There’s been a lot of speculation on the subject of Keinan Davis’s medium to long-term future at Aston Villa.
There’s been reports of top-six Premier League scouts monitoring his Villa progress, and most recently, reports of a £5m bid for the striker from Manchester United, which was dismissed to be “utter rubbish” by Villa CEO Keith Wyness.
Davis’s rise this season was very much unexpected by Villa, after he got a chance in the first team after various first team striker injuries at the beginning of the season. His performance against Norwich at Villa Park was probably an eye-opener for even the Villa management team.
The key to the recent noise about Davis is the new two-year contract he signed back in December 2016.
At that time it would have been the standard kind of two-year ‘lets see how things progress’ development deal, that Callum O’Hare signed last week. An improvement in wages, after breaking into the first team squad, but nowhere near the average wages of Villa’s first team players.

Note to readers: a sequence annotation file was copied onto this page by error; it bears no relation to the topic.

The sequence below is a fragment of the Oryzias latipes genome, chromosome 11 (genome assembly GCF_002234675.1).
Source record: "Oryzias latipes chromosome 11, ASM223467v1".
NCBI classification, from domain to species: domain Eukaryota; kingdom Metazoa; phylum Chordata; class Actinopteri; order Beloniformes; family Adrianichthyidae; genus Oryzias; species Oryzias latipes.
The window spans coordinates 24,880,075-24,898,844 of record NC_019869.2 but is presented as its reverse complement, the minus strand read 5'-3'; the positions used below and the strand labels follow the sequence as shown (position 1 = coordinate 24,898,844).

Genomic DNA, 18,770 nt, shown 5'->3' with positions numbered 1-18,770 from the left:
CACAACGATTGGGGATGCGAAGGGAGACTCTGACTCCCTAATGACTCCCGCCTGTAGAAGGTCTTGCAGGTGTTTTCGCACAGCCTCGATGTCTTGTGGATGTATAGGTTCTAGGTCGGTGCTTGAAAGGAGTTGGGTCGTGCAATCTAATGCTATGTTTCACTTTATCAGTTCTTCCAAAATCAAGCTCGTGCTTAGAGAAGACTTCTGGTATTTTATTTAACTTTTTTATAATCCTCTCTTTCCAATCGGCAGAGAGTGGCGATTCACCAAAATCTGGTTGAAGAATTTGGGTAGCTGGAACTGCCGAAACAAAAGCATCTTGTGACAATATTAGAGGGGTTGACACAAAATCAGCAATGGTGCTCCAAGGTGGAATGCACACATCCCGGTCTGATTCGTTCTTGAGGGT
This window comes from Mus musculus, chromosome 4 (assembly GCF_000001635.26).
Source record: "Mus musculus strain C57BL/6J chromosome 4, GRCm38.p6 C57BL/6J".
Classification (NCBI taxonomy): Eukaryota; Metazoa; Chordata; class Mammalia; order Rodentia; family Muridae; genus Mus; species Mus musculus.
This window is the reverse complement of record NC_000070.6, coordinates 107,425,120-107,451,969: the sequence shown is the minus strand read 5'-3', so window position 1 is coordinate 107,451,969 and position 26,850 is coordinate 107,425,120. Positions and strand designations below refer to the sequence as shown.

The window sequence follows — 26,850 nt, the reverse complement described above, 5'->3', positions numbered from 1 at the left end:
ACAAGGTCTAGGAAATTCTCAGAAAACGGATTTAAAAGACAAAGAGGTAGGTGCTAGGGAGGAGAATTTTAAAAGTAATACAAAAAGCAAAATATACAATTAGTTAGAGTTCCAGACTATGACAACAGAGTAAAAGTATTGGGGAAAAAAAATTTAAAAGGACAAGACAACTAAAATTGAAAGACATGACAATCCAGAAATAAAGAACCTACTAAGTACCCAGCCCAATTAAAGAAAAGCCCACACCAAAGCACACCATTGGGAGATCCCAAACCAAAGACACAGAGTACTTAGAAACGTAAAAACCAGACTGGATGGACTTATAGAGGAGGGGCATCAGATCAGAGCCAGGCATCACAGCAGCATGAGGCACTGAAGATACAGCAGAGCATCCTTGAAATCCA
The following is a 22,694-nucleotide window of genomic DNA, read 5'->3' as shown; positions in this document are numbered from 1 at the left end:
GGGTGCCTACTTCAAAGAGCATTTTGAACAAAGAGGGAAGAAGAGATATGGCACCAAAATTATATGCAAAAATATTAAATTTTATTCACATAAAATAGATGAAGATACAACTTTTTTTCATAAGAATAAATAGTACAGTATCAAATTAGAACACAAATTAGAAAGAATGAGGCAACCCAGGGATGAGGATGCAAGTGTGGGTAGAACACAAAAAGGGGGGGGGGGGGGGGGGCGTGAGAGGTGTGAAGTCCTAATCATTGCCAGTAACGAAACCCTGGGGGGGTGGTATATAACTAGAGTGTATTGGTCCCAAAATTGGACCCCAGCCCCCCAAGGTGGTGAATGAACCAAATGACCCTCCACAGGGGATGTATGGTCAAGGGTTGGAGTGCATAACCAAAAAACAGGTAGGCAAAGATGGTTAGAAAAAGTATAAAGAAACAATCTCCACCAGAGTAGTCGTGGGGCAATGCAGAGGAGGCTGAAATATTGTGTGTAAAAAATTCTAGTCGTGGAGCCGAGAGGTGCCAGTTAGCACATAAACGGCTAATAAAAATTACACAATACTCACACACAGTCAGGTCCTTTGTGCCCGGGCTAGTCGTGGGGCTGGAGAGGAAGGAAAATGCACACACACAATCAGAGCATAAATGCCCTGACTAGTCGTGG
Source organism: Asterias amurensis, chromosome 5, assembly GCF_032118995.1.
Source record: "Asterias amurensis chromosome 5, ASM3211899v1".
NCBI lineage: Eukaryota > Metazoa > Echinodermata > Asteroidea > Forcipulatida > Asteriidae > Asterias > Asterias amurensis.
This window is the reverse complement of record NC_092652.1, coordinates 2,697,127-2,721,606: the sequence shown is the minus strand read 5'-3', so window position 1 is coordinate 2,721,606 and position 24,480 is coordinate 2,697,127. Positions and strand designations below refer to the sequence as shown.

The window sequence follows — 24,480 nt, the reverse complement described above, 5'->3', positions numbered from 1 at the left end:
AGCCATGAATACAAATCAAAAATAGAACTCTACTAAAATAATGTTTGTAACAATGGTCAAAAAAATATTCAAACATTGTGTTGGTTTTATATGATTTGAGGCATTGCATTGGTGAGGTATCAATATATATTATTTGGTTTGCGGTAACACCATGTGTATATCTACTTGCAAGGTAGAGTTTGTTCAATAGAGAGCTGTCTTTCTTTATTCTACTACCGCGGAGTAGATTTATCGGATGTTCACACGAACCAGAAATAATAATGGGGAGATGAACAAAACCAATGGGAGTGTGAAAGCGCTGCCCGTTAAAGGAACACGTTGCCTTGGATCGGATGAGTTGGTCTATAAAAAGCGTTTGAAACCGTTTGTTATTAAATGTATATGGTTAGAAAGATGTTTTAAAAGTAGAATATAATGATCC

With Davis’s sudden transition into a regular in the first team, the player will feel he has already outgrown his new contract, so no doubt his agent has been pushing for improved terms.
There’s been whispers that team Davis are at logger heads with the club in terms of any new deal. Now the oldest trick in the book in negotiating wages, is for an agent to get stories in the newspapers about interest in their player from other clubs.
If true in this situation, then Davis’s agent hasn’t messed around.
Look at the reality though. In the case of Manchester United, for example, considering their current forward options and recent spend in that position, it’s not very likely Davis would have a future at Old Trafford any time soon.
After Stevenage sold the youngster to Biggleswade Town, he wasn’t even thought of good enough to be a pro footballer.
There was still doubts when Villa bought him at the end of 2015, as no sell-on clause was included in the deal. The fee reported to be just £5000 – plus the gate receipts from one of Villa’s Under-23 fixtures.
So, in the worst case scenario, at least if Davis is ever sold, they’ll be no chunk of the transfer fee lining any other team’s pockets.
At the moment though, I wouldn’t expect Davis to move anywhere, although Villa locking him down on a new contract will grow as a concern in the second half of this season.